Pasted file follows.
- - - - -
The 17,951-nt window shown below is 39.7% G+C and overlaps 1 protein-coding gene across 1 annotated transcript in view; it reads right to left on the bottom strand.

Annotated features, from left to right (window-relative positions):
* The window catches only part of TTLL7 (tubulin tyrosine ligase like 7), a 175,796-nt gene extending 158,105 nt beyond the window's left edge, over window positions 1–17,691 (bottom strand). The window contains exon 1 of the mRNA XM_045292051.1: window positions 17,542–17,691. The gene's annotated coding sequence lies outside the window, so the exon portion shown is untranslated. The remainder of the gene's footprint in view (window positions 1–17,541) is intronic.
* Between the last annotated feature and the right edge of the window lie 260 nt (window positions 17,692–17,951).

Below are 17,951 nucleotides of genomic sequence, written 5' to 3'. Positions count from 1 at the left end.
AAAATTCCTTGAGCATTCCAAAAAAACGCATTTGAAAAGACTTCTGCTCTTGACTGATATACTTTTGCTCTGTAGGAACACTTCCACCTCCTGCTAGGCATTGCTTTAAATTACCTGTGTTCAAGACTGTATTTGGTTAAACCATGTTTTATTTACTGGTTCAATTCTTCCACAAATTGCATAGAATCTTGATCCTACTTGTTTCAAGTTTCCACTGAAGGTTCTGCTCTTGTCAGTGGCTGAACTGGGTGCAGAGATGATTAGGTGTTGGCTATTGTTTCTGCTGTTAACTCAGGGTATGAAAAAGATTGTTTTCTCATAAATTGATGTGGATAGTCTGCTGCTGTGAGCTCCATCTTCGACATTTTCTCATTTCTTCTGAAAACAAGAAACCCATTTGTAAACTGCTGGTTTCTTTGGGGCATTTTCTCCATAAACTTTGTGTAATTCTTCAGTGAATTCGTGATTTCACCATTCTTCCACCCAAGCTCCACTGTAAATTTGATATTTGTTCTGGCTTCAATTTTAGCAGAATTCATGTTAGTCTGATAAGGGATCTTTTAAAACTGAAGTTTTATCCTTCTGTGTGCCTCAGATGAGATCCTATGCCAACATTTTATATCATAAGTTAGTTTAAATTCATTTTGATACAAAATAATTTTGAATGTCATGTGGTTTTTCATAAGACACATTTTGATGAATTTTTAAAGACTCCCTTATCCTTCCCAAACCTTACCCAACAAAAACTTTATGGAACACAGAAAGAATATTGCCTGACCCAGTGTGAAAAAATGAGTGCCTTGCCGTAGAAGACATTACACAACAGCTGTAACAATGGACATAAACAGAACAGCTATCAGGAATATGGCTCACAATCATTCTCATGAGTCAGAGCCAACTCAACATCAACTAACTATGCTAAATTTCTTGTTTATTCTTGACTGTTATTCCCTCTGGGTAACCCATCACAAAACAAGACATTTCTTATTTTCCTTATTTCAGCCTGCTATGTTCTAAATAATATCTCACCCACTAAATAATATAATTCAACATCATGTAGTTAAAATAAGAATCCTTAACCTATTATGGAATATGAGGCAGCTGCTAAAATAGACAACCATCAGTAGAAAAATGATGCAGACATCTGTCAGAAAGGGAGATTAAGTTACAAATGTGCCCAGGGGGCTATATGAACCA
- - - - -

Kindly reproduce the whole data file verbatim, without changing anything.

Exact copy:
The 17,951-nt window shown below is 39.7% G+C and overlaps 1 protein-coding gene across 1 annotated transcript in view; it reads right to left on the bottom strand.

Annotated features, from left to right (window-relative positions):
* The window catches only part of TTLL7 (tubulin tyrosine ligase like 7), a 175,796-nt gene extending 158,105 nt beyond the window's left edge, over window positions 1–17,691 (bottom strand). The window contains exon 1 of the mRNA XM_045292051.1: window positions 17,542–17,691. The gene's annotated coding sequence lies outside the window, so the exon portion shown is untranslated. The remainder of the gene's footprint in view (window positions 1–17,541) is intronic.
* Between the last annotated feature and the right edge of the window lie 260 nt (window positions 17,692–17,951).

Below are 17,951 nucleotides of genomic sequence, written 5' to 3'. Positions count from 1 at the left end.
AAAATTCCTTGAGCATTCCAAAAAAACGCATTTGAAAAGACTTCTGCTCTTGACTGATATACTTTTGCTCTGTAGGAACACTTCCACCTCCTGCTAGGCATTGCTTTAAATTACCTGTGTTCAAGACTGTATTTGGTTAAACCATGTTTTATTTACTGGTTCAATTCTTCCACAAATTGCATAGAATCTTGATCCTACTTGTTTCAAGTTTCCACTGAAGGTTCTGCTCTTGTCAGTGGCTGAACTGGGTGCAGAGATGATTAGGTGTTGGCTATTGTTTCTGCTGTTAACTCAGGGTATGAAAAAGATTGTTTTCTCATAAATTGATGTGGATAGTCTGCTGCTGTGAGCTCCATCTTCGACATTTTCTCATTTCTTCTGAAAACAAGAAACCCATTTGTAAACTGCTGGTTTCTTTGGGGCATTTTCTCCATAAACTTTGTGTAATTCTTCAGTGAATTCGTGATTTCACCATTCTTCCACCCAAGCTCCACTGTAAATTTGATATTTGTTCTGGCTTCAATTTTAGCAGAATTCATGTTAGTCTGATAAGGGATCTTTTAAAACTGAAGTTTTATCCTTCTGTGTGCCTCAGATGAGATCCTATGCCAACATTTTATATCATAAGTTAGTTTAAATTCATTTTGATACAAAATAATTTTGAATGTCATGTGGTTTTTCATAAGACACATTTTGATGAATTTTTAAAGACTCCCTTATCCTTCCCAAACCTTACCCAACAAAAACTTTATGGAACACAGAAAGAATATTGCCTGACCCAGTGTGAAAAAATGAGTGCCTTGCCGTAGAAGACATTACACAACAGCTGTAACAATGGACATAAACAGAACAGCTATCAGGAATATGGCTCACAATCATTCTCATGAGTCAGAGCCAACTCAACATCAACTAACTATGCTAAATTTCTTGTTTATTCTTGACTGTTATTCCCTCTGGGTAACCCATCACAAAACAAGACATTTCTTATTTTCCTTATTTCAGCCTGCTATGTTCTAAATAATATCTCACCCACTAAATAATATAATTCAACATCATGTAGTTAAAATAAGAATCCTTAACCTATTATGGAATATGAGGCAGCTGCTAAAATAGACAACCATCAGTAGAAAAATGATGCAGACATCTGTCAGAAAGGGAGATTAAGTTACAAATGTGCCCAGGGGGCTATATGAACCA